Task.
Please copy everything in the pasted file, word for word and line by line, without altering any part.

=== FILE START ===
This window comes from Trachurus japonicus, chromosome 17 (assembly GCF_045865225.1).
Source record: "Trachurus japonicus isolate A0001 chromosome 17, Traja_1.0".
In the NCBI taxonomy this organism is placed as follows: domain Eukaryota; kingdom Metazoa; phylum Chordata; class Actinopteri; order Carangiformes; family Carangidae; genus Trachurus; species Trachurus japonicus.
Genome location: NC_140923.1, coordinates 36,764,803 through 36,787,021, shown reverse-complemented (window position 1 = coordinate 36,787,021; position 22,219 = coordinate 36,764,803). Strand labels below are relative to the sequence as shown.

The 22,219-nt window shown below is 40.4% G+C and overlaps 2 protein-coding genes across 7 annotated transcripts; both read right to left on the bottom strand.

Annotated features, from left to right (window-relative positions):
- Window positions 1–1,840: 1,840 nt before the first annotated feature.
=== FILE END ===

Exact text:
This window comes from Trachurus japonicus, chromosome 17 (assembly GCF_045865225.1).
Source record: "Trachurus japonicus isolate A0001 chromosome 17, Traja_1.0".
In the NCBI taxonomy this organism is placed as follows: domain Eukaryota; kingdom Metazoa; phylum Chordata; class Actinopteri; order Carangiformes; family Carangidae; genus Trachurus; species Trachurus japonicus.
Genome location: NC_140923.1, coordinates 36,764,803 through 36,787,021, shown reverse-complemented (window position 1 = coordinate 36,787,021; position 22,219 = coordinate 36,764,803). Strand labels below are relative to the sequence as shown.

The 22,219-nt window shown below is 40.4% G+C and overlaps 2 protein-coding genes across 7 annotated transcripts; both read right to left on the bottom strand.

Annotated features, from left to right (window-relative positions):
- Window positions 1–1,840: 1,840 nt before the first annotated feature.